Another method might be to have the Twitter account be the mayor’s, particularly if he or she is a hands-on kind of person. If you do that, again it’s important to distinguish between the mayor’s own tweets and those added by the team. For example, when he was Prime Minister Kevin Rudd would sign the tweets he write himself with “KRudd”, while the rest were signed “KevinPM Team”.
I’d have gone for something shorter than “KevinPM Team”. On Twitter, space is always at a premium. We already know it’s about KevinPM since it’s from his twitter account. “KTeam” would work nicely.
You’ll also have to think ahead, and know what you’ll do with the account when the mayoral robes and chains eventually get passed on.
But what would a local government tweet about?
Anything short that people might want in real time, either because it’s live information they need to know now, or it’s of high value and you want to spread the word widely.
Here’s some examples off the top of my head.
Bin collection back to normal after industrial action. Bins still full? Phone NNNN NNNN to book extra pick-up. ^MJ #rubbish
Garbage truck breakdown. Bin collections in Lilyfield running 3 hours late, but we will finish today. ^MJ #rubbish
Jenny Smith Gallery: Photo portraits by Andrew Jones opens 6pm tonight. FREE. http://counc.il/466 #art ^MJ
Council meeting tonight 7pm Bullathinga Town Hall. Agenda at http://counc.il/468 ^MJ
Council agenda item 4 approved: $20k funding for new pet health centre. http://counc.il/467 ^MJ
Flooding closes Perkins Rd at Hangmans Creek. Will not re-open today. Divert via Bullhorn Rd. Next update 7am. ^MJ
Smithfield Library has 200 new romantic fiction titles. Borrowing is free. Full list at http://counc.il/454 ^MJ
Pensioner? Free cholesterol tests at Bullathinga Town Hall this Friday 8am to 12pm. http://counc.il/467 ^MJ
DA received: shop renovations at 127 Smith St. Comments close 17 Aug. http://counc.il/556 ^MJ
Next on stage at Bullathinga Park: Folk Off, Irish comedy folk trio. http://counc.il/546 #bullafair ^MJ
Spraying footpaths for asthma weed today in areas west of Perkins Rd. It’s safe for humans. http://counc.il/549 ^MJ
See the hashtags, the keywords starting with “#”? They serve two purposes. One, they add keywords to a tweet that might not otherwise be present, so they’ll turn up in searches. Two, by categorising your tweets with hashtags, you allow people who aren’t interested in art, say, to filter out those tweets.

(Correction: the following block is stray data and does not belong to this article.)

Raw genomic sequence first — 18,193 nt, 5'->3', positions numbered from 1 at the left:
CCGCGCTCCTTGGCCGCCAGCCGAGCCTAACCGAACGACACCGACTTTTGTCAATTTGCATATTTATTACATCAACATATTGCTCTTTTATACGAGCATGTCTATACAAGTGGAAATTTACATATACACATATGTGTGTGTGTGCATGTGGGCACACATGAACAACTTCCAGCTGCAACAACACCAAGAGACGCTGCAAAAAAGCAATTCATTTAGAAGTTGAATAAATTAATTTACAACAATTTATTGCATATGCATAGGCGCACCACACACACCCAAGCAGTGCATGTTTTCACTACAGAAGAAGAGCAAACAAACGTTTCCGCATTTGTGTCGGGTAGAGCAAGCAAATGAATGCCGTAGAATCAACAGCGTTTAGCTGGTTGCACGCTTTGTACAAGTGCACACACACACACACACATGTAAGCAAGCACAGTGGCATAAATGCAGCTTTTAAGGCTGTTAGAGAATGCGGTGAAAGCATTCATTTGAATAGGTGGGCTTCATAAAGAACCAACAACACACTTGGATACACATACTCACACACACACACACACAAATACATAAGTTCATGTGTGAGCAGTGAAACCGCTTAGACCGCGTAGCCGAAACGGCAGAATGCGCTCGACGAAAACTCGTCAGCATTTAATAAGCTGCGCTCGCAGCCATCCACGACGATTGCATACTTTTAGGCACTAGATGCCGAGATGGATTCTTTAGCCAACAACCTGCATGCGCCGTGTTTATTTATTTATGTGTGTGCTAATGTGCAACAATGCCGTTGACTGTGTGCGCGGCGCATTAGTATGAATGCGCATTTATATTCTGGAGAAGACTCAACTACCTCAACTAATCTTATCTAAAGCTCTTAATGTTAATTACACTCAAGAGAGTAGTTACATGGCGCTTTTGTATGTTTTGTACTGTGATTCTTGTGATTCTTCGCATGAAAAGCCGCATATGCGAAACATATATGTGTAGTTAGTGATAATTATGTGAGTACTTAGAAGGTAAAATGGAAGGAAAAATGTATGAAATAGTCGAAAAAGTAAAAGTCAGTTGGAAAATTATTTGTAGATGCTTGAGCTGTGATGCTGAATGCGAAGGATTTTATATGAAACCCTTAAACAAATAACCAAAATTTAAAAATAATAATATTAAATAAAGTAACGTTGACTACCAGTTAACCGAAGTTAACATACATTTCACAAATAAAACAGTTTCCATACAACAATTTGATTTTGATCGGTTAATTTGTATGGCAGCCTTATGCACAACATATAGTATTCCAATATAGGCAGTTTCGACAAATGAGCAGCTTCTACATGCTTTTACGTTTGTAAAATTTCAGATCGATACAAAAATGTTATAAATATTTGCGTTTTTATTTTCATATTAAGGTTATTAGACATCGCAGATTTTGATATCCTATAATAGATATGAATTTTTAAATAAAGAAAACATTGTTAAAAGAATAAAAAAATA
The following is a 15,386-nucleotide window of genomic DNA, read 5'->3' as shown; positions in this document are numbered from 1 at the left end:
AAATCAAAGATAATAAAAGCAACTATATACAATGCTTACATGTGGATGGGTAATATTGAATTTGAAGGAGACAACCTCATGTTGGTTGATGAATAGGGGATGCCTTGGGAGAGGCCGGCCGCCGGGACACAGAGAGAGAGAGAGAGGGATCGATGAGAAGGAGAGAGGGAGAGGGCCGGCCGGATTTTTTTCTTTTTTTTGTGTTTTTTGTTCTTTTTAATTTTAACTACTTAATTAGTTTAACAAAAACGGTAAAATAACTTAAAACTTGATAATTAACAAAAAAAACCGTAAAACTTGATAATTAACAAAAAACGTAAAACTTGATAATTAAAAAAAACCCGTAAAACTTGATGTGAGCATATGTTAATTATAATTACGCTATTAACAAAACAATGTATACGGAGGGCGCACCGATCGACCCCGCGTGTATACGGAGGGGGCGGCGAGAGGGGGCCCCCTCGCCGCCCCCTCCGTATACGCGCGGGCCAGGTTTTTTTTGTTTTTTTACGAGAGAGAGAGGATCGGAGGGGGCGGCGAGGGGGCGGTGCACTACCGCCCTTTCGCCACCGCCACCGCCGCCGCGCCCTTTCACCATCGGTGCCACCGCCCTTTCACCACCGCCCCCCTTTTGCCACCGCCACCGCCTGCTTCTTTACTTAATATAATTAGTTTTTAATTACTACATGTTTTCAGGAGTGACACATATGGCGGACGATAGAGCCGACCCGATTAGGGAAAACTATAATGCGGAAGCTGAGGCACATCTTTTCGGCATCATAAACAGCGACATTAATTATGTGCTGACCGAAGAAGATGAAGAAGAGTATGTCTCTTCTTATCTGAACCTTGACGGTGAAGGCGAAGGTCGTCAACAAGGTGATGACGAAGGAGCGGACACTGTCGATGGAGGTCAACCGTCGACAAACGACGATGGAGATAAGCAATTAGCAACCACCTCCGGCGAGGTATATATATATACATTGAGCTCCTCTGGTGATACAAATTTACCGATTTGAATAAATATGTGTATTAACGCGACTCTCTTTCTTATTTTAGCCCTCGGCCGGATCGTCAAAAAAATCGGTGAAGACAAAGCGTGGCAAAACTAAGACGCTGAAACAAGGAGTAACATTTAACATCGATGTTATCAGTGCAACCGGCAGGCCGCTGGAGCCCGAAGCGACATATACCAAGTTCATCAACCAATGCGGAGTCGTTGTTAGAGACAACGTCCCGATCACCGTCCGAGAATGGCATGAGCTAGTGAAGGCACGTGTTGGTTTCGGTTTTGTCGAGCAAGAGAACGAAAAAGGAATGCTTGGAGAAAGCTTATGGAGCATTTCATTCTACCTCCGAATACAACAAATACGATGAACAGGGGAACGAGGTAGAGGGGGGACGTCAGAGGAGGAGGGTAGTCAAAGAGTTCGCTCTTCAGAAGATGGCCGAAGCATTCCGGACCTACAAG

Note that I’ve put the critical information at the front of the tweet, making it easier for retweeters to chop off bits at the end if they want to add their own comments. I’ve used a custom URL shortener to create short web addresses. Twitter does URL shortening anyway, but the yourls.org tools make it easy to set up your own shortener for added branding and a whiff of professionalism.
Note that every tweet must stand alone. Tweet often get retweeted out of context, and in any event people usually only see the most recent tweets. If you opened conversation on an issue then you need to close it again, and use all the key words on the closure.
Flooding subsides. Perkins Rd has re-opened at Hangmans Creek. ^MJ
I haven’t covered how you respond to tweets directed at your account, or how you do customer service via Twitter, striking the balance between answering immediately or directing people elsewhere for more comprehensive answers. They’re whole topics in themselves.
But for some good examples, look no further than Telstra. Despite their once-traditional reputation for poor customer service, Telstra is actually doing really well on Twitter.
So how do you start?
Register an official Twitter account, and also get whoever will be tweeting on your organisation’s behalf to set up a personal account. Fill in all your profile. Don’t stress about getting it 100% right, you can change it at any time.
Install TweetDeck as your Twitter client software, rather than using the Twitter website. It provides a lot more flexibility, and it’s available for Windows, OS X, iPhone and iPads and Android.
Start by listening. Set up search columns in TweetDeck for the names of the towns an suburbs in your area, and note what people are saying. Start to follow the interesting people in your area. Note the regular questions people have, and answer them. Note the misconceptions and correct them.
Follow other local governments, here and overseas. Think about what works for them and might work for you, and what doesn’t. Adopt what seem to be good behaviours. Follow a few high-profile tweeters and learn from them.
Tweet about a small subset of things at first. Choose easy, non-controversial things to start with, like letting people know when and where meeting are and pointing them to the documentation. Then add in new sets of tweets as you become more comfortable with the medium and can persuade staff members to contribute from their area. The fact that you’re adding more to what you’re tweeting about is worth its own tweet.
Don’t panic. Have fun.
[Image: Twitter bird drawing by Hugh McLeod.]